5. ^ "About Google drawings". Google. Retrieved 26 March 2014.
  6. ^ "Drawings - Drive Help". Google. Retrieved 27 March 2014.
  7. ^ Anthony, Sebastion (18 August 2010). "Google Docs Drawing tool removes any reason to use MS Paint ever again". Archived from the original on 19 October 2014.
Drawing (disambiguation)

Drawing may refer to:

Drawing, a visual art that involves marking a two-dimensional medium.

technical drawing, drawings with greater precision for engineering

rasterizing, the act of drawing primitives into a bitmap image in computer graphics.

Drawing (manufacturing), a metalworking process

drawing money or dividends from a company or financial institution

Special drawing rights from the IMF.

Drawing (poker), having a hand that needs further cards to become valuable

Drawing, meaning disemboweling or dragging, in the Medieval English punishment hanged, drawn and quartered

"Drawing" (Barenaked Ladies song), 2008

"Drawing", an instrumental song by Linkin Park from LP Underground 9: Demos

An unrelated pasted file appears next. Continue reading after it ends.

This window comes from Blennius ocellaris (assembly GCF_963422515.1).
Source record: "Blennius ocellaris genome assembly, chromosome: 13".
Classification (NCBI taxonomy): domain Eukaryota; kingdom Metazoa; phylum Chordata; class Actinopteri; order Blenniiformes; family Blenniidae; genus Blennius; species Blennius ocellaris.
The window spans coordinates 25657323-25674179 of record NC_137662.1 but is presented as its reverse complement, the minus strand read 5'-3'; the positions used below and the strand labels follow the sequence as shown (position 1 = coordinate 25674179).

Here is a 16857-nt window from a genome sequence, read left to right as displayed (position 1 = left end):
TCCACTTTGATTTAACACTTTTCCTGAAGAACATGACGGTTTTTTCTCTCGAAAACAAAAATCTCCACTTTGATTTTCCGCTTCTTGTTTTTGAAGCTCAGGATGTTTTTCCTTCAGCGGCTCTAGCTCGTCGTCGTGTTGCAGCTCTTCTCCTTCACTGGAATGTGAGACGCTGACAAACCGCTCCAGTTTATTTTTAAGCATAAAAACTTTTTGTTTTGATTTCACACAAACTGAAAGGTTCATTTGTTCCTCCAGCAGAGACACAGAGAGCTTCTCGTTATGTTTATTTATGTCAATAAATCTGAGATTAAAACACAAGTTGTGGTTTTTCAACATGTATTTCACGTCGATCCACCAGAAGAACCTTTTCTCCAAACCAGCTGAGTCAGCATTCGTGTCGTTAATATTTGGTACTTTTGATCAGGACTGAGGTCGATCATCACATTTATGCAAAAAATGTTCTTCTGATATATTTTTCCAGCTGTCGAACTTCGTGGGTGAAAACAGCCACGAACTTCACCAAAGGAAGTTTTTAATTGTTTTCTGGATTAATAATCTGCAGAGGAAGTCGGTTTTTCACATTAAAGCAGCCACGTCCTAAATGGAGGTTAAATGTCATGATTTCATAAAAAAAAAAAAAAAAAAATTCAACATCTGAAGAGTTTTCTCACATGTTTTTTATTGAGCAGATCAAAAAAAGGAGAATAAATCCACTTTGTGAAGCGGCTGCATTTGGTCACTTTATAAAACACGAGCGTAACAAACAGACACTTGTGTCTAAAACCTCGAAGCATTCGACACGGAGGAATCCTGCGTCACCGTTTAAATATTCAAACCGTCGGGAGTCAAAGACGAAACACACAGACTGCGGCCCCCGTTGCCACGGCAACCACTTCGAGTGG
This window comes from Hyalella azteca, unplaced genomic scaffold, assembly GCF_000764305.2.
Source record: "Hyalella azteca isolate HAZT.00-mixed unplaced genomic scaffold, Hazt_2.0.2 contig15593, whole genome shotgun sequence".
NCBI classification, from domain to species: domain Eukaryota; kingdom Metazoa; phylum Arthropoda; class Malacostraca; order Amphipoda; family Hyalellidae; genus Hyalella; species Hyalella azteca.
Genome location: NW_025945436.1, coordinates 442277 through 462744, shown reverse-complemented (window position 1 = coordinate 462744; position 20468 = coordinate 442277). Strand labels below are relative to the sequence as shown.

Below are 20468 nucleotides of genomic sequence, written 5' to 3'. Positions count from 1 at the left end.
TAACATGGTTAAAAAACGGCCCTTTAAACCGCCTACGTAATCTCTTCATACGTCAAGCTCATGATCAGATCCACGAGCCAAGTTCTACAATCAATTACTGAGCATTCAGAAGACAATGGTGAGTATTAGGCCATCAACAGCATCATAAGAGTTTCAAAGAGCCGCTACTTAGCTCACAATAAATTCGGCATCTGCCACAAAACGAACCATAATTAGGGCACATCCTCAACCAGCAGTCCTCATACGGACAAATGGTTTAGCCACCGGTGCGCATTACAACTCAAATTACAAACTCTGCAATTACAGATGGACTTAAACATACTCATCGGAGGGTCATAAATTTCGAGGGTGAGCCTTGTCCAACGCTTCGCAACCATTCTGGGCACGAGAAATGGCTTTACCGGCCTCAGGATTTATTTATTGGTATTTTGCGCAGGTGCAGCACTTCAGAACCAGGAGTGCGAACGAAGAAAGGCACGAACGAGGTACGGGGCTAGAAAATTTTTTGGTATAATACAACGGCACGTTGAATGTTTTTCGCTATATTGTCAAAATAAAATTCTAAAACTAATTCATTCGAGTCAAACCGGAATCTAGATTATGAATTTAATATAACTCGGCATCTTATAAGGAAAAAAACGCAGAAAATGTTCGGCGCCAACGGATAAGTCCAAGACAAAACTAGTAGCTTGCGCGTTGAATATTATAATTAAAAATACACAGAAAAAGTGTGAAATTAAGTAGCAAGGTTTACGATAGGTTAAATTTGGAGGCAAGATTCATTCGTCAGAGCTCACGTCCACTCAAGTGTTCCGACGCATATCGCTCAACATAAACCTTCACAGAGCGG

Google Drawings diagram and chart editor by Google

Google Drive

Google Drive is a file storage and synchronization service developed by Google. Launched on April 24, 2012, Google Drive allows users to store files on their servers, synchronize files across devices, and share files. In addition to a website, Google Drive offers apps with offline capabilities for Windows and macOS computers, and Android and iOS smartphones and tablets. Google Drive encompasses Google Docs, Sheets, and Slides, an office suite that permits collaborative editing of documents, spreadsheets, presentations, drawings, forms, and more. Files created and edited through the office suite are saved in Google Drive.

Google Drive offers users with 15 gigabytes of free storage through Google One. Google One also offers 100 gigabytes, 200 gigabytes, 2 terabytes, 10 terabytes, 20 terabytes, and 30 terabytes offered through optional paid plans. Files uploaded can be up to 5 terabytes in size. Users can change privacy settings for individual files and folders, including enabling sharing with other users or making content public. On the website, users can search for an image by describing its visuals, and use natural language to find specific files, such as "find my budget spreadsheet from last December".